• Conner Ashman

Alzheimer's Impact on the US Health System

Updated: Mar 8

In 2019, it’s estimated that the total direct costs to Americans to care for people living with Alzheimer’s and other forms of dementia were in the neighborhood of $290 billion, not including the countless unpaid caregiving loved ones provide. Of this total, $63 billion was paid out-of-pocket by caregivers. About $150 billion came from the federal government under Medicare, one-fifth of total Medicare spending. Another $50 billion will come from the federal and state governments in the form of Medicaid. Today, an estimated 5.6 million Americans over the age of 65 are living with Alzheimer’s. This number is expected to triple by 2050, and it is expected that one million new cases per year will be developing by this time. Combined Medicare and Medicaid spending on people with Alzheimer’s will cover $770 billion (in 2019 dollars) of the trillion-dollar-plus total that will be needed to cover the direct costs of treating the disease. By this point, Alzheimer’s will suck up one in every three Medicare dollars. If this becomes a reality, Medicare and Medicaid could potentially collapse, leaving millions of Americans without the healthcare system they rely on. Year after year, the Alzheimer’s Association of America continues to plead with Congress, letting them know that this disease alone has the potential to single-handedly bankrupt Medicare, but no progress ever seems to be made.


Medicare costs for a person with Alzheimer’s are triple the costs for someone without Alzheimer’s. Additionally, Alzheimer’s complicates the treatment of other chronic conditions. For example, someone who has both Alzheimer’s and diabetes costs 80% more than someone who only has diabetes. Average per-person spending under Medicaid for a person with Alzheimer’s is 23 times higher than a person without. People living with Alzheimer's or other Dementia's have twice as many hospital stays per year as other older people and more skilled nursing facility stays and home health care visits per year than other older people. A large proportion of all elderly people who receive adult day services and nursing home care also have Alzheimer’s.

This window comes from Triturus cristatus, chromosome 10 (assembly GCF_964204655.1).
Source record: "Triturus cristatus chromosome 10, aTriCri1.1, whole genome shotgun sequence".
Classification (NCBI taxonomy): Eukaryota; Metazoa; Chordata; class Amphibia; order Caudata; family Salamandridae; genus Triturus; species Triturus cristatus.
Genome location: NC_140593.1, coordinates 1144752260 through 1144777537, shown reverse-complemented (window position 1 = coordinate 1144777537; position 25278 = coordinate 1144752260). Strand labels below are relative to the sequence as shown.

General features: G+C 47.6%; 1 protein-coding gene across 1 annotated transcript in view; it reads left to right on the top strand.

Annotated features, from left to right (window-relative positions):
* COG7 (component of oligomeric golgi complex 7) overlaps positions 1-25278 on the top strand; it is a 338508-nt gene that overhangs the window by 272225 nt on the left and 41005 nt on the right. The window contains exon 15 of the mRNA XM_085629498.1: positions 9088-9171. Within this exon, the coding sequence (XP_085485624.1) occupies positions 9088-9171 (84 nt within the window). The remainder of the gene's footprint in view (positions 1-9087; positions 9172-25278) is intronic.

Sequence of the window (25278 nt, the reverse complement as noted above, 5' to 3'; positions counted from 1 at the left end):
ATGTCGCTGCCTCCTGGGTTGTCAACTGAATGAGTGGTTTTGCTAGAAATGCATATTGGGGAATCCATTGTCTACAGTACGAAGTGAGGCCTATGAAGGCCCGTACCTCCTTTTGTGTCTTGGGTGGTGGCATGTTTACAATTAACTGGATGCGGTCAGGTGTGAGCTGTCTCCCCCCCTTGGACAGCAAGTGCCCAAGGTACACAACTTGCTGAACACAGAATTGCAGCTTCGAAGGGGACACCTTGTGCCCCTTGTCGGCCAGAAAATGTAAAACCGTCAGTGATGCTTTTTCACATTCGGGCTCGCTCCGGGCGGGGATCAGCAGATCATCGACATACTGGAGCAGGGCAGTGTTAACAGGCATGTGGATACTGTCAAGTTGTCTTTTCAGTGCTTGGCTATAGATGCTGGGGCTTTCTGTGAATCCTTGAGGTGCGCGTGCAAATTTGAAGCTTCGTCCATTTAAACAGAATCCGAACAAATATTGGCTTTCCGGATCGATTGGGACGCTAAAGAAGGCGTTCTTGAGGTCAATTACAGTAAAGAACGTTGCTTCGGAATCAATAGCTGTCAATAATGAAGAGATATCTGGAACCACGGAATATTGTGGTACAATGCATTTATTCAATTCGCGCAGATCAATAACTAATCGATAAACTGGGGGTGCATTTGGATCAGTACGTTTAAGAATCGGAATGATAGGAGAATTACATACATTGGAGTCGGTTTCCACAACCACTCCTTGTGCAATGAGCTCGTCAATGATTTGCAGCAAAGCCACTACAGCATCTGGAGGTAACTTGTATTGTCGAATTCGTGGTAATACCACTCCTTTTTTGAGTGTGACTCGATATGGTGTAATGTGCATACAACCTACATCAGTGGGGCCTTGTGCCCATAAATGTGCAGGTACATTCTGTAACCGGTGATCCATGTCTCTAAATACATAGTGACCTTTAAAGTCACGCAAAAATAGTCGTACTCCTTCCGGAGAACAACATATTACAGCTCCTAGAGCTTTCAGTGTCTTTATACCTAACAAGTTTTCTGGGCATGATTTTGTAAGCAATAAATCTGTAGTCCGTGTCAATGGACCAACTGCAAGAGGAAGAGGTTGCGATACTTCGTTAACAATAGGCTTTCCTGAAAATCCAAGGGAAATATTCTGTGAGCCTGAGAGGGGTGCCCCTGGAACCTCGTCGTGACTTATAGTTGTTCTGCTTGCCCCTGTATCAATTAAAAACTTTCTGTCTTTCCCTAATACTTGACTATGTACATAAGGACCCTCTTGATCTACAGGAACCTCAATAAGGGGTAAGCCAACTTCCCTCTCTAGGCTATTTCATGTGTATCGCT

It’s not only public health programs that are feeling the weight of this disease. Alzheimer’s costs American businesses a total of over $60 billion per year. About $25 billion of this comes from direct costs associated with Alzheimer’s, such as providing health care to employees and their families, and the remainder comes from indirect costs such as lost productivity and absenteeism related to employees providing care for their loved ones with Alzheimer’s. Unsurprisingly, many employees who double as unpaid caregivers end up leaving their jobs altogether. Turnover also has very high direct and indirect costs for a company. Not only does the company have to cover the costs of the old employee leaving the company, but they will also have to pay to on board and train a new person to fill the role, and they take a hit in operational efficiency from losing an experienced employee who knows the company and their processes inside and out. To remain in business, companies will have no choice but to pass these costs on to their customers by raising prices.